# Calculator to add time intervals

I have written a little program that calculates the time by given strings.

A time string in the context of this program consists of a number and a following letter that can be s, m, h, or d.

You can enter something like this:

java TimeCalculator 443432s 34234m 34323m 32344234s 8h 23d 12h


It than calculates the time and prints it out in an readable format:

450 days 22 hours 18 minutes 6 seconds


I want to ask you, how I can improve the readability and maybe also the performance. I dont tried to design the program object oriented because I think the program is to small for that. But if you have another opinion on that, please let me know!

public class TimeCalculator {
private static final int MINUTE_IN_SECONDS = 60;
private static final int HOUR_IN_SECONDS = 3600;
private static final int DAY_IN_SECONDS = 86400;

private static int seconds = 0;

public static void main(String[] args) {
if (args.length == 0 || args[0].contains("help")) {
showHelp();
return;
}

for (String arg : args) {
timeStringToSeconds(arg);
}

printNewTimeString();
}

private static void timeStringToSeconds(String timeString) {
if (timeString.contains("s")) {
timeString = timeString.replace("s", "");
seconds += Integer.parseInt(timeString);
} else if (timeString.contains("m")) {
timeString = timeString.replace("m", "");
seconds += Integer.parseInt(timeString) * MINUTE_IN_SECONDS;
} else if (timeString.contains("h")) {
timeString = timeString.replace("h", "");
seconds += Integer.parseInt(timeString) * HOUR_IN_SECONDS;
} else if (timeString.contains("d")) {
timeString = timeString.replace("d", "");
seconds += Integer.parseInt(timeString) * DAY_IN_SECONDS;
}
}

private static void printNewTimeString() {
String newTimeString = new String();
// calculate days
int days = 0;
while (seconds >= DAY_IN_SECONDS) {
days++;
seconds -= DAY_IN_SECONDS;
}
if (days > 0) {
newTimeString += days + " days ";
}

// calculate hours
int hours = 0;
while(seconds >= HOUR_IN_SECONDS) {
hours++;
seconds -= HOUR_IN_SECONDS;
}
if (hours > 0) {
newTimeString += hours + " hours ";
}

// calculate minutes
int minutes = 0;
while (seconds >= MINUTE_IN_SECONDS) {
minutes++;
seconds -= MINUTE_IN_SECONDS;
}
if (minutes > 0) {
newTimeString += minutes + " minutes ";
}

// calculate seconds
if (seconds > 0) {
newTimeString += seconds + " seconds ";
}

System.out.println(newTimeString);
}

private static void showHelp() {
System.out.println("This Program converts time strings to an ordered string that makes the time");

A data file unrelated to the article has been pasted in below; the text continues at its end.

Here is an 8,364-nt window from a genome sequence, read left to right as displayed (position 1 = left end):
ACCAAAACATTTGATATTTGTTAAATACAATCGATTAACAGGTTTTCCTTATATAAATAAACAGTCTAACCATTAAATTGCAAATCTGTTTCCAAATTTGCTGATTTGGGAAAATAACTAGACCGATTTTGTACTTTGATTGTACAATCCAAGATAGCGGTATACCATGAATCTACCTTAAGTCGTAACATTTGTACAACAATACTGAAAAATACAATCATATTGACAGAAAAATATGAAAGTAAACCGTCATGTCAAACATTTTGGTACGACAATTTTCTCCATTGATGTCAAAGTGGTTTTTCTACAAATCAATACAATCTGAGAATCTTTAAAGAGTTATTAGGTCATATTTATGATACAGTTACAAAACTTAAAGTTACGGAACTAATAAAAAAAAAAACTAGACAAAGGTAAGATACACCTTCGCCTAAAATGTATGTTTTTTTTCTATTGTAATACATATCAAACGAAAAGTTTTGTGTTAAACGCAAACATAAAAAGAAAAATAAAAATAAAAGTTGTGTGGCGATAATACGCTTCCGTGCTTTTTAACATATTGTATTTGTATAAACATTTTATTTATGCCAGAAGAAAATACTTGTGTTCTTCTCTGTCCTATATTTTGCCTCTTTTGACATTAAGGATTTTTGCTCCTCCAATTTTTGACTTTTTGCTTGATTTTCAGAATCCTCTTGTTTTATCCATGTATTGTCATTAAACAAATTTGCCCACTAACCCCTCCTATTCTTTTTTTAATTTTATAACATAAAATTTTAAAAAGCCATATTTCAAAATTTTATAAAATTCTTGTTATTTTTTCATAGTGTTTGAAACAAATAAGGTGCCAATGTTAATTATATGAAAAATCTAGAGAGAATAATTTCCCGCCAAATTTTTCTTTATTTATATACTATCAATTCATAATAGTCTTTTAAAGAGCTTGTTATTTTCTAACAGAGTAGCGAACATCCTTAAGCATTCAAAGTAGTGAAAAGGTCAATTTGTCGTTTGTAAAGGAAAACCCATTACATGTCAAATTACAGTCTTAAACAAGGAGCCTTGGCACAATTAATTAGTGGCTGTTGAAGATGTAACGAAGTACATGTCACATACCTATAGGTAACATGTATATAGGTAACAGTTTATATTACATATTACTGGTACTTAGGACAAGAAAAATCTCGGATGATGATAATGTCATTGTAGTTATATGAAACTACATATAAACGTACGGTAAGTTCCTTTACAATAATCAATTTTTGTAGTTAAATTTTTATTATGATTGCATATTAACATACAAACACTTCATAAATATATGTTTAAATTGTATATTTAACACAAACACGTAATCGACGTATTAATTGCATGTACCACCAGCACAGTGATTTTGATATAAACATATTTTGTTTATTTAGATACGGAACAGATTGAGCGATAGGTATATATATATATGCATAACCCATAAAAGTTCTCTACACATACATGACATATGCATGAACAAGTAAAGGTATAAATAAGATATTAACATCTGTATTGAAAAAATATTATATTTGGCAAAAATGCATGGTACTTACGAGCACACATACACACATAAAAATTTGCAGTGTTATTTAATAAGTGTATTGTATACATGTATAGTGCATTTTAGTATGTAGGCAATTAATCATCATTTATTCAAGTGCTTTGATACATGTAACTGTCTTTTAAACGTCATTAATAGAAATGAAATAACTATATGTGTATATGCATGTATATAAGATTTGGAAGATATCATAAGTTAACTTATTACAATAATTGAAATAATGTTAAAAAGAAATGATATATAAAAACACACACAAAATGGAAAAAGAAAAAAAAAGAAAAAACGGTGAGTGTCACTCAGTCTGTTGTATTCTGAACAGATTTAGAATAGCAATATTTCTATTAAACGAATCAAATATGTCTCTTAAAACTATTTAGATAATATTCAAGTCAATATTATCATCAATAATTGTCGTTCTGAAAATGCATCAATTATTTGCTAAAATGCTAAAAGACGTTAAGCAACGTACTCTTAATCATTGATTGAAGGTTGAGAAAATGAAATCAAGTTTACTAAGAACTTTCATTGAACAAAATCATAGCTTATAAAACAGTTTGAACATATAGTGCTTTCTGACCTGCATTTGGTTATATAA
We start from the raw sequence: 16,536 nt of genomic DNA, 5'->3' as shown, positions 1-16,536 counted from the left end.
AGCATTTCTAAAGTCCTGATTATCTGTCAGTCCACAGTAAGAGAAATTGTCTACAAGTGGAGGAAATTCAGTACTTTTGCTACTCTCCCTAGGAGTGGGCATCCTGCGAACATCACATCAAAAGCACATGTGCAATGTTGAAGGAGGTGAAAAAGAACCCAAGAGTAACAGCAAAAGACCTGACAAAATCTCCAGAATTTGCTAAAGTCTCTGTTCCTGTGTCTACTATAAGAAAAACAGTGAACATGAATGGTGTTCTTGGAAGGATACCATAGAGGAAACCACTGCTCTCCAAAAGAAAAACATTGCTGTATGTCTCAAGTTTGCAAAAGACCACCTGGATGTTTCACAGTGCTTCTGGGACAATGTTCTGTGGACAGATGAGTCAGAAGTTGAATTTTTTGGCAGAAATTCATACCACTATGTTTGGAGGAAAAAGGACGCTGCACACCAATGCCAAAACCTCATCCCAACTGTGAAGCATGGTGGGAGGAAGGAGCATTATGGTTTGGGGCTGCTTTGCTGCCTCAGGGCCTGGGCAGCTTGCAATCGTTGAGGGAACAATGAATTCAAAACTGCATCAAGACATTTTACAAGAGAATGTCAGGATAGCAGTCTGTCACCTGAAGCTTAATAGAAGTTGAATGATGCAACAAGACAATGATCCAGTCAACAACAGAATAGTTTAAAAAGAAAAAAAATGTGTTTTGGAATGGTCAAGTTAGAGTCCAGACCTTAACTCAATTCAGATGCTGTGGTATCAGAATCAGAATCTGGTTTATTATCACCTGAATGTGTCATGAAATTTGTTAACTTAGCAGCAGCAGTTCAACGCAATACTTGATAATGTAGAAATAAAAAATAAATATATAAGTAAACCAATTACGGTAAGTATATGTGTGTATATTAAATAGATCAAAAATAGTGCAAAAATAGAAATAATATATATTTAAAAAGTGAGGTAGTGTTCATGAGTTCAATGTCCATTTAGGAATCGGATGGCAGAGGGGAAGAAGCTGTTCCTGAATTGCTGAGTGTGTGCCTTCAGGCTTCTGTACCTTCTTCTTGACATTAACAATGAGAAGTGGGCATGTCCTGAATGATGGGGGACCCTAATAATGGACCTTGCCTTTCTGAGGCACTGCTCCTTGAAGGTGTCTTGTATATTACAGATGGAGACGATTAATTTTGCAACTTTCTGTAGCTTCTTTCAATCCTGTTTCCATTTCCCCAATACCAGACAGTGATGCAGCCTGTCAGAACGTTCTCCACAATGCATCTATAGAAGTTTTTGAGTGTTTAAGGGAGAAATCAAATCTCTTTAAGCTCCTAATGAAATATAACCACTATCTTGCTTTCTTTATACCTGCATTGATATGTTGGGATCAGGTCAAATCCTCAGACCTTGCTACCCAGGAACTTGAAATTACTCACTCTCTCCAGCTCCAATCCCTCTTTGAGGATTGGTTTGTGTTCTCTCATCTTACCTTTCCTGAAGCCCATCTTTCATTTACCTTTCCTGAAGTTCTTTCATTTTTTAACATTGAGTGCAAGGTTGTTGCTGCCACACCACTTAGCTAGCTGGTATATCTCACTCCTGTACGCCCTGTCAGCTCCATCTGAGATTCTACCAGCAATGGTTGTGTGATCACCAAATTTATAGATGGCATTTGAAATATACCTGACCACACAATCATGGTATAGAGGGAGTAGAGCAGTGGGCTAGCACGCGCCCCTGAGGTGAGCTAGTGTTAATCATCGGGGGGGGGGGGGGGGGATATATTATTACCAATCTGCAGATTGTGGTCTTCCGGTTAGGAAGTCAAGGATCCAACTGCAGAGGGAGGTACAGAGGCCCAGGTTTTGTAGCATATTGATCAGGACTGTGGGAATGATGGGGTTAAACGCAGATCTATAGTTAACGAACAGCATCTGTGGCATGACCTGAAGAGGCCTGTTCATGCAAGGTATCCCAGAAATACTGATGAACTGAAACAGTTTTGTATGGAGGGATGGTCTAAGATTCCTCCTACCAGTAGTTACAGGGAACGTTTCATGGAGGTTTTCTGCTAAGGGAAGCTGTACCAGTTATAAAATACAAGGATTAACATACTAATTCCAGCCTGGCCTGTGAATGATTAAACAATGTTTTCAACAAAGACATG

System.out.println("information better understandable\n");
System.out.println("You can enter something like this: ");
System.out.println("java TimeCalculator 534s 400d 32453s 234h");
System.out.println("The output will be this: ");
System.out.println("410 days 3 hours 9 minutes 47 seconds");
System.out.println("Available characters: d, h, m, s");
}
}


A few things I'd like to point out:

Whenever you're code gets input from a user of your code you must have some way of verifying that they're entering the right type of data and in the right format. not having this is just looking for trouble.

Using a switch block is usually much easier to work with than a bunch of if blocks.

There is a Duration class in the time api which is made for this type of situation. It is made to help with time calculations as well date/time parts.

Here's one way all this could be put together:

import java.time.Duration;

public class TimeCalculator {

public static void main(String[] args) {
if (args.length == 0 || args[0].contains("help")) {
showHelp();
return;
}
try{
System.out.println(GetFormattedString(args));
}catch(Exception e){
System.out.println(e.getMessage());
}
}

private static String GetFormattedString(String[] times) throws NumberFormatException, IllegalArgumentException  {
Duration totalTime = makeTime(times);
String test = totalTime.toString();
long days = totalTime.toDaysPart();
int hours = totalTime.toHoursPart();
int minutes = totalTime.toMinutesPart();
int seconds = totalTime.toSecondsPart();
return String.format("%1$d days %2$d hours %3$d minutes %4$d seconds", days,hours,minutes,seconds);
}

private static Duration makeTime(String[] times) throws NumberFormatException, IllegalArgumentException  {